When you ask someone how he or she is, the inevitable reply nowadays would be “I’m good.”
How I hate that answer.
It’s not even correct English.
But times – and expressions – have changed.
Perhaps fueled by IM, SMS and all that twittering.
(I tried using Twitter when it was still in its infancy – it was some time last year or the year before last – I soon found it to be such an irritation. Funny how it has now exploded worldwide.)
It’s a lot easier to type “Am good” rather than “I am very well indeed, thank you and how are you and your family and has grandpa died yet?”
One other word that irks me to hell is “thingie”.
It is one word which encompasses everything.
Instead of describing an object or an event, just say “thingie”.
You know that Valentine’s Day thingie that we were planning to do?
If you have teenagers at home chances are you’ve seen them doing five things at once: texting friends, downloading music, uploading videos, watching a movie on a two-inch screen, and doing who-knows-what on Facebook or MySpace. They’re the first generation to have literally grown up digital – and they’re part of a global cultural phenomenon that’s here to stay.
And they’re the ones who came up with phrases like “I’m good” and “thingie”.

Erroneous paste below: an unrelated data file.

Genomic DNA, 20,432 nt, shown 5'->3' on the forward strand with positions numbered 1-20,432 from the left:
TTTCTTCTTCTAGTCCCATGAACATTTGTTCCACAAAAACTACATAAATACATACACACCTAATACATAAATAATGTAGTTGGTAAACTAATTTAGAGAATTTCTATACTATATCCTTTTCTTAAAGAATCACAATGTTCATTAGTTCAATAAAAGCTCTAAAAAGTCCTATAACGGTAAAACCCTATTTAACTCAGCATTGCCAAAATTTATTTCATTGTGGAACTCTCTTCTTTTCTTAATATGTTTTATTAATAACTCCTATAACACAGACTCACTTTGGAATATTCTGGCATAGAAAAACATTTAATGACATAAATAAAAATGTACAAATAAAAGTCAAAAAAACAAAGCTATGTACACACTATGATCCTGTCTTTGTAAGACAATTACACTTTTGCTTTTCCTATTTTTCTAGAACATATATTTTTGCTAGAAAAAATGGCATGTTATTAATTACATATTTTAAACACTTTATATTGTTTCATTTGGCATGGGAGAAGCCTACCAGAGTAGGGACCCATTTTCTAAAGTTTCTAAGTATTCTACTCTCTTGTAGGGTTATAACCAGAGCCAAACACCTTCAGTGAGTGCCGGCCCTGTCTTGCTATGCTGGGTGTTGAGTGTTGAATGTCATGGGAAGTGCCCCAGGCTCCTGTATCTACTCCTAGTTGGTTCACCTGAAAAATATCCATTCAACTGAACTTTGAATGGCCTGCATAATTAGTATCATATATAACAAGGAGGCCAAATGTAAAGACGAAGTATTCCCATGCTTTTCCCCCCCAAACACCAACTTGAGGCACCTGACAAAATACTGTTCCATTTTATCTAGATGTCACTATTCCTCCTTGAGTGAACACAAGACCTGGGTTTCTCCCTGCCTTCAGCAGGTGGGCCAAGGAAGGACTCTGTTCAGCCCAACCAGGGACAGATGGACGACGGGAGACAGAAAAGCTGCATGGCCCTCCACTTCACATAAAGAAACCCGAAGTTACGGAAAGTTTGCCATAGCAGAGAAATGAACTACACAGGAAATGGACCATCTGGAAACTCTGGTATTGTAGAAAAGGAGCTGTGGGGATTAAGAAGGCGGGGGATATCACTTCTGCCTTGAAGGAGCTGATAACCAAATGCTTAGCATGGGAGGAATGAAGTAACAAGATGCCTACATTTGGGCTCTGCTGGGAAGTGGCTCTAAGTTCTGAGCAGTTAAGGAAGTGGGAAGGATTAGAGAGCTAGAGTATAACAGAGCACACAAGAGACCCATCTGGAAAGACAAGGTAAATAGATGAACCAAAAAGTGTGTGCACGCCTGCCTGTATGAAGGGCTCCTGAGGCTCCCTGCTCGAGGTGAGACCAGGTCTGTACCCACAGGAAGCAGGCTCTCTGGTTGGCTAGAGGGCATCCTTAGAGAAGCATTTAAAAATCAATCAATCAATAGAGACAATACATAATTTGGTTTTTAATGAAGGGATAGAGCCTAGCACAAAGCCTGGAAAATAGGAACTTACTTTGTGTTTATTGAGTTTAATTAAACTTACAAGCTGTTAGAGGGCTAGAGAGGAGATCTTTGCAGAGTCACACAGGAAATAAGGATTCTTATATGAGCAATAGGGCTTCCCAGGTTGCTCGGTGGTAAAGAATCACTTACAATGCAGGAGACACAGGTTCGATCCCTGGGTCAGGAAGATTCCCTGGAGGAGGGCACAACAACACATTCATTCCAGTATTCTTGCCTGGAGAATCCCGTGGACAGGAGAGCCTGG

Don Tapscott has overseen a US$4.5m study of nearly 8,000 people in 12 countries born between 1978 and 1994. In his book Grown Up Digital you can see some caricatures of today’s Net generation.
I can forgive the vocabulary-challenged for saying words like “thingie” but the next time I hear someone utter the phrase “going forward” I will take off his head.
“Going forward” is one of those useless phrases like “at this point in time”.
What’s wrong with good old-fashioned “now”?
Who cares what point in time unless you are measuring precise nano seconds?
It sounds good – “We will review this going forward”.
Not long ago, I saw PUB CEO Khoo Teng Chye using that phrase on TV.
Excuse me? “Going forward” is the ONLY way to go, because what is the alternative? Staying put? Going backwards?
Too many people are stuck in the past, both in their personal and their professional lives.
Sloppy clichés, impenetrable jargon and meaningless verbal litter, like, just clutter and obstruct clear communication and hide superficial thinking.
In my profession I spend my life around the globe, listening to the endless drone of business-speak and I can’t wait to move forward to chop all the heads of every idiot who utter that meaningless phrase.
Another phrase that drives me nuts is “too much information”.
It is an expression indicating that someone has revealed information that is too personal and made the listener or reader uncomfortable.
It came out of teen chat rooms:
Horny teenage boy: “My smegma smells like Camembert cheese.”
Equally-horny but pretending-to-be-innocent teenage girl: “Ouch, too much information!”
And now old people are using that phrase too.
Maybe they think of themselves as recycled teenagers huh?